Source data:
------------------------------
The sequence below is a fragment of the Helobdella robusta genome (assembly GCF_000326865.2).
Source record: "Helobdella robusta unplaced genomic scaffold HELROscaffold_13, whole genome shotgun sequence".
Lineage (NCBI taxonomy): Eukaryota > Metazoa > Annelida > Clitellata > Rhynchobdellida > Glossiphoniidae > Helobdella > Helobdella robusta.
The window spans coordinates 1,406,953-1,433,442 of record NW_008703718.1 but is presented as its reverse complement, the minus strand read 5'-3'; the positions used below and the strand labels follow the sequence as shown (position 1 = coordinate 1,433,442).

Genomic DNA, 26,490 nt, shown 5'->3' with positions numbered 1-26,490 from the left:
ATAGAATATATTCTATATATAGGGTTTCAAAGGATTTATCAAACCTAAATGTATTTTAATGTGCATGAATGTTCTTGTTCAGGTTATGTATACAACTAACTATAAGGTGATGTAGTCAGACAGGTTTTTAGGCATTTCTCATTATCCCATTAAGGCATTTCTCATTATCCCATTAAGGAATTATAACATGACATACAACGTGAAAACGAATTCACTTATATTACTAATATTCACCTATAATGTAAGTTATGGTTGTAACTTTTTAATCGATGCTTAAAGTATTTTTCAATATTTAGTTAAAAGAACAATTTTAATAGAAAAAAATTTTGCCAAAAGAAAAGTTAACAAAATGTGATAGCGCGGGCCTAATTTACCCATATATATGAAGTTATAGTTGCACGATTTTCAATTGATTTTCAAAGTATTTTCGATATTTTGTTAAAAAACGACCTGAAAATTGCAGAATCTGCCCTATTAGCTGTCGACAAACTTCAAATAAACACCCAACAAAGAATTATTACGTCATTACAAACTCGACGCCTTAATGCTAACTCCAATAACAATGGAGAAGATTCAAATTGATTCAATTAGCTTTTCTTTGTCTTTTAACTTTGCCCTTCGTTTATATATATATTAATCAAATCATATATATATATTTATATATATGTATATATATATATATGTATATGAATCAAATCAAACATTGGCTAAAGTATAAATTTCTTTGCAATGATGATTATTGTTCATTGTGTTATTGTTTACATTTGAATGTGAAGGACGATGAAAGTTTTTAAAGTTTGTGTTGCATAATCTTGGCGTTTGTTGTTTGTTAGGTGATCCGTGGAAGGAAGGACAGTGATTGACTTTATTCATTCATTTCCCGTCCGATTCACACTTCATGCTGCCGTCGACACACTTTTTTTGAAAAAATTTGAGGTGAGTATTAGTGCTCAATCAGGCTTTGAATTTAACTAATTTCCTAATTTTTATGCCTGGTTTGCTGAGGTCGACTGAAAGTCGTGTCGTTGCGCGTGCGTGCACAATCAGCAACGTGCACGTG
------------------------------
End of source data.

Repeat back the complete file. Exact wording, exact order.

The sequence below is a fragment of the Helobdella robusta genome (assembly GCF_000326865.2).
Source record: "Helobdella robusta unplaced genomic scaffold HELROscaffold_13, whole genome shotgun sequence".
Lineage (NCBI taxonomy): Eukaryota > Metazoa > Annelida > Clitellata > Rhynchobdellida > Glossiphoniidae > Helobdella > Helobdella robusta.
The window spans coordinates 1,406,953-1,433,442 of record NW_008703718.1 but is presented as its reverse complement, the minus strand read 5'-3'; the positions used below and the strand labels follow the sequence as shown (position 1 = coordinate 1,433,442).

Genomic DNA, 26,490 nt, shown 5'->3' with positions numbered 1-26,490 from the left:
ATAGAATATATTCTATATATAGGGTTTCAAAGGATTTATCAAACCTAAATGTATTTTAATGTGCATGAATGTTCTTGTTCAGGTTATGTATACAACTAACTATAAGGTGATGTAGTCAGACAGGTTTTTAGGCATTTCTCATTATCCCATTAAGGCATTTCTCATTATCCCATTAAGGAATTATAACATGACATACAACGTGAAAACGAATTCACTTATATTACTAATATTCACCTATAATGTAAGTTATGGTTGTAACTTTTTAATCGATGCTTAAAGTATTTTTCAATATTTAGTTAAAAGAACAATTTTAATAGAAAAAAATTTTGCCAAAAGAAAAGTTAACAAAATGTGATAGCGCGGGCCTAATTTACCCATATATATGAAGTTATAGTTGCACGATTTTCAATTGATTTTCAAAGTATTTTCGATATTTTGTTAAAAAACGACCTGAAAATTGCAGAATCTGCCCTATTAGCTGTCGACAAACTTCAAATAAACACCCAACAAAGAATTATTACGTCATTACAAACTCGACGCCTTAATGCTAACTCCAATAACAATGGAGAAGATTCAAATTGATTCAATTAGCTTTTCTTTGTCTTTTAACTTTGCCCTTCGTTTATATATATATTAATCAAATCATATATATATATTTATATATATGTATATATATATATATGTATATGAATCAAATCAAACATTGGCTAAAGTATAAATTTCTTTGCAATGATGATTATTGTTCATTGTGTTATTGTTTACATTTGAATGTGAAGGACGATGAAAGTTTTTAAAGTTTGTGTTGCATAATCTTGGCGTTTGTTGTTTGTTAGGTGATCCGTGGAAGGAAGGACAGTGATTGACTTTATTCATTCATTTCCCGTCCGATTCACACTTCATGCTGCCGTCGACACACTTTTTTTGAAAAAATTTGAGGTGAGTATTAGTGCTCAATCAGGCTTTGAATTTAACTAATTTCCTAATTTTTATGCCTGGTTTGCTGAGGTCGACTGAAAGTCGTGTCGTTGCGCGTGCGTGCACAATCAGCAACGTGCACGTG